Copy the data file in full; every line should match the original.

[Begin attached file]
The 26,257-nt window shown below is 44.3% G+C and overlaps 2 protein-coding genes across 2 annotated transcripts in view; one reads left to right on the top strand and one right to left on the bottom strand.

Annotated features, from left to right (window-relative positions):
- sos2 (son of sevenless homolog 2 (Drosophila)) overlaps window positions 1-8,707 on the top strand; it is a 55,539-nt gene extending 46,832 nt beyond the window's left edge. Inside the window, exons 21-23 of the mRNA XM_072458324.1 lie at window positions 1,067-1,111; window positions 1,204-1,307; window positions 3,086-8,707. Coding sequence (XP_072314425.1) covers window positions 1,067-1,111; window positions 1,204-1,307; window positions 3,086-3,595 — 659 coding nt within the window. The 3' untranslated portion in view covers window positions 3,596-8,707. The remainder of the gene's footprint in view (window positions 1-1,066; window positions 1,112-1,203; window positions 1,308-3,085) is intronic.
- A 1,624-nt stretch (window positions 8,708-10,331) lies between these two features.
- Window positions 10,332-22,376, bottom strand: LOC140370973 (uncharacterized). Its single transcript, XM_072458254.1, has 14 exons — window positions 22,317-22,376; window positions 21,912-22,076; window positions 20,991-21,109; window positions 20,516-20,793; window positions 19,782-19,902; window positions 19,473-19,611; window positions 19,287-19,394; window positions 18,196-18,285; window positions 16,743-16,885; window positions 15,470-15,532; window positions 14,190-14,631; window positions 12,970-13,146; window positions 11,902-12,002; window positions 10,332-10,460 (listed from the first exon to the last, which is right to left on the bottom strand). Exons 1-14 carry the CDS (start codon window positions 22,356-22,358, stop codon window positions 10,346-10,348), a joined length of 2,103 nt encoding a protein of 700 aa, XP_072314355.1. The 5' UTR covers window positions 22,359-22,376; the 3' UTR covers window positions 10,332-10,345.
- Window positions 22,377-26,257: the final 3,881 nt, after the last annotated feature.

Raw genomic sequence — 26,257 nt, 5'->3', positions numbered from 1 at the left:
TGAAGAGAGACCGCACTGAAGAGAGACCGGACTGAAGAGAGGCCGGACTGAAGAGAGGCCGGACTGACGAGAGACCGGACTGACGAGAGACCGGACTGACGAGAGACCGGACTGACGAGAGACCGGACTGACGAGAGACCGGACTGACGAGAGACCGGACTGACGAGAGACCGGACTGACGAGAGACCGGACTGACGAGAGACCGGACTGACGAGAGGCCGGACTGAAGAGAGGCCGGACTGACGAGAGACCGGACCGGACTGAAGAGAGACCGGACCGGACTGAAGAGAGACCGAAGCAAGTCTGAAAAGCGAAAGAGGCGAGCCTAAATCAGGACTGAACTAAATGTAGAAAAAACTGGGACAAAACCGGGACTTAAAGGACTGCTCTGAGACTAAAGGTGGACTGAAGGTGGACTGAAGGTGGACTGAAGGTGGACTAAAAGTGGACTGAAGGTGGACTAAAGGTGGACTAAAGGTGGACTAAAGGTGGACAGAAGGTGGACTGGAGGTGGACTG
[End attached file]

The 26,257-nt window shown below is 44.3% G+C and overlaps 2 protein-coding genes across 2 annotated transcripts in view; one reads left to right on the top strand and one right to left on the bottom strand.

Annotated features, from left to right (window-relative positions):
- sos2 (son of sevenless homolog 2 (Drosophila)) overlaps window positions 1-8,707 on the top strand; it is a 55,539-nt gene extending 46,832 nt beyond the window's left edge. Inside the window, exons 21-23 of the mRNA XM_072458324.1 lie at window positions 1,067-1,111; window positions 1,204-1,307; window positions 3,086-8,707. Coding sequence (XP_072314425.1) covers window positions 1,067-1,111; window positions 1,204-1,307; window positions 3,086-3,595 — 659 coding nt within the window. The 3' untranslated portion in view covers window positions 3,596-8,707. The remainder of the gene's footprint in view (window positions 1-1,066; window positions 1,112-1,203; window positions 1,308-3,085) is intronic.
- A 1,624-nt stretch (window positions 8,708-10,331) lies between these two features.
- Window positions 10,332-22,376, bottom strand: LOC140370973 (uncharacterized). Its single transcript, XM_072458254.1, has 14 exons — window positions 22,317-22,376; window positions 21,912-22,076; window positions 20,991-21,109; window positions 20,516-20,793; window positions 19,782-19,902; window positions 19,473-19,611; window positions 19,287-19,394; window positions 18,196-18,285; window positions 16,743-16,885; window positions 15,470-15,532; window positions 14,190-14,631; window positions 12,970-13,146; window positions 11,902-12,002; window positions 10,332-10,460 (listed from the first exon to the last, which is right to left on the bottom strand). Exons 1-14 carry the CDS (start codon window positions 22,356-22,358, stop codon window positions 10,346-10,348), a joined length of 2,103 nt encoding a protein of 700 aa, XP_072314355.1. The 5' UTR covers window positions 22,359-22,376; the 3' UTR covers window positions 10,332-10,345.
- Window positions 22,377-26,257: the final 3,881 nt, after the last annotated feature.

Raw genomic sequence — 26,257 nt, 5'->3', positions numbered from 1 at the left:
TGAAGAGAGACCGCACTGAAGAGAGACCGGACTGAAGAGAGGCCGGACTGAAGAGAGGCCGGACTGACGAGAGACCGGACTGACGAGAGACCGGACTGACGAGAGACCGGACTGACGAGAGACCGGACTGACGAGAGACCGGACTGACGAGAGACCGGACTGACGAGAGACCGGACTGACGAGAGACCGGACTGACGAGAGACCGGACTGACGAGAGGCCGGACTGAAGAGAGGCCGGACTGACGAGAGACCGGACCGGACTGAAGAGAGACCGGACCGGACTGAAGAGAGACCGAAGCAAGTCTGAAAAGCGAAAGAGGCGAGCCTAAATCAGGACTGAACTAAATGTAGAAAAAACTGGGACAAAACCGGGACTTAAAGGACTGCTCTGAGACTAAAGGTGGACTGAAGGTGGACTGAAGGTGGACTGAAGGTGGACTAAAAGTGGACTGAAGGTGGACTAAAGGTGGACTAAAGGTGGACTAAAGGTGGACAGAAGGTGGACTGGAGGTGGACTG